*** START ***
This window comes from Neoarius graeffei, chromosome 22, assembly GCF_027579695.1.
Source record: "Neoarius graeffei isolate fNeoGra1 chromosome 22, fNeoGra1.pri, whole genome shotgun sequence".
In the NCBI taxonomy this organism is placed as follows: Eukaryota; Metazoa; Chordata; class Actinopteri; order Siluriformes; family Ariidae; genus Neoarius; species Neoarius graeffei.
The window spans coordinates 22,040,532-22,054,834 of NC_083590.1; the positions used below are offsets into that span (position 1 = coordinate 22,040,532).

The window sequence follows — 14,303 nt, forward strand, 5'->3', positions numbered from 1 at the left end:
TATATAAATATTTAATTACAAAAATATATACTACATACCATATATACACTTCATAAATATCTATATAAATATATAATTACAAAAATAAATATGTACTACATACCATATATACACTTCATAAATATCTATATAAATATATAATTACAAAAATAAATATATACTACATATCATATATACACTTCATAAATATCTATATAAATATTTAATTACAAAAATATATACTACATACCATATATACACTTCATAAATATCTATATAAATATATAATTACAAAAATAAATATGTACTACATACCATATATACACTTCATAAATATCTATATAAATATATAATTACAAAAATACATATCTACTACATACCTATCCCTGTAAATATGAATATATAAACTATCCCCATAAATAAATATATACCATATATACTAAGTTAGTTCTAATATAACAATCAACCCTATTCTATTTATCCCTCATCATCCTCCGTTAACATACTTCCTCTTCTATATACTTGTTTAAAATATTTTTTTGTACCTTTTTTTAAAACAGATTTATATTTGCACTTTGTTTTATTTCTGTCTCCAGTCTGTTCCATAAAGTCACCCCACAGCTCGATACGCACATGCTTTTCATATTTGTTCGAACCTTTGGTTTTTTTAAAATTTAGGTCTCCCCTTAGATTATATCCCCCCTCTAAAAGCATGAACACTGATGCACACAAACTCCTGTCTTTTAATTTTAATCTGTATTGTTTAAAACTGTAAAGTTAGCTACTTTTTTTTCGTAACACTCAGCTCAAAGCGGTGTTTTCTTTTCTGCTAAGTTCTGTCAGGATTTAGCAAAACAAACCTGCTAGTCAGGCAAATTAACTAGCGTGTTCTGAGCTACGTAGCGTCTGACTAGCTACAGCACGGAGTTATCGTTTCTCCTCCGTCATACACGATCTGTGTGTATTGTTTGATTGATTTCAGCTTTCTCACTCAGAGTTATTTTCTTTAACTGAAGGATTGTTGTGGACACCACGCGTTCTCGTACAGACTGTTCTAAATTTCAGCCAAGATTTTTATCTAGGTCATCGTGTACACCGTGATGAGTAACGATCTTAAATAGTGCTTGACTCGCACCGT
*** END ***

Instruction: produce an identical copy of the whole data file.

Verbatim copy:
This window comes from Neoarius graeffei, chromosome 22, assembly GCF_027579695.1.
Source record: "Neoarius graeffei isolate fNeoGra1 chromosome 22, fNeoGra1.pri, whole genome shotgun sequence".
In the NCBI taxonomy this organism is placed as follows: Eukaryota; Metazoa; Chordata; class Actinopteri; order Siluriformes; family Ariidae; genus Neoarius; species Neoarius graeffei.
The window spans coordinates 22,040,532-22,054,834 of NC_083590.1; the positions used below are offsets into that span (position 1 = coordinate 22,040,532).

The window sequence follows — 14,303 nt, forward strand, 5'->3', positions numbered from 1 at the left end:
TATATAAATATTTAATTACAAAAATATATACTACATACCATATATACACTTCATAAATATCTATATAAATATATAATTACAAAAATAAATATGTACTACATACCATATATACACTTCATAAATATCTATATAAATATATAATTACAAAAATAAATATATACTACATATCATATATACACTTCATAAATATCTATATAAATATTTAATTACAAAAATATATACTACATACCATATATACACTTCATAAATATCTATATAAATATATAATTACAAAAATAAATATGTACTACATACCATATATACACTTCATAAATATCTATATAAATATATAATTACAAAAATACATATCTACTACATACCTATCCCTGTAAATATGAATATATAAACTATCCCCATAAATAAATATATACCATATATACTAAGTTAGTTCTAATATAACAATCAACCCTATTCTATTTATCCCTCATCATCCTCCGTTAACATACTTCCTCTTCTATATACTTGTTTAAAATATTTTTTTGTACCTTTTTTTAAAACAGATTTATATTTGCACTTTGTTTTATTTCTGTCTCCAGTCTGTTCCATAAAGTCACCCCACAGCTCGATACGCACATGCTTTTCATATTTGTTCGAACCTTTGGTTTTTTTAAAATTTAGGTCTCCCCTTAGATTATATCCCCCCTCTAAAAGCATGAACACTGATGCACACAAACTCCTGTCTTTTAATTTTAATCTGTATTGTTTAAAACTGTAAAGTTAGCTACTTTTTTTTCGTAACACTCAGCTCAAAGCGGTGTTTTCTTTTCTGCTAAGTTCTGTCAGGATTTAGCAAAACAAACCTGCTAGTCAGGCAAATTAACTAGCGTGTTCTGAGCTACGTAGCGTCTGACTAGCTACAGCACGGAGTTATCGTTTCTCCTCCGTCATACACGATCTGTGTGTATTGTTTGATTGATTTCAGCTTTCTCACTCAGAGTTATTTTCTTTAACTGAAGGATTGTTGTGGACACCACGCGTTCTCGTACAGACTGTTCTAAATTTCAGCCAAGATTTTTATCTAGGTCATCGTGTACACCGTGATGAGTAACGATCTTAAATAGTGCTTGACTCGCACCGT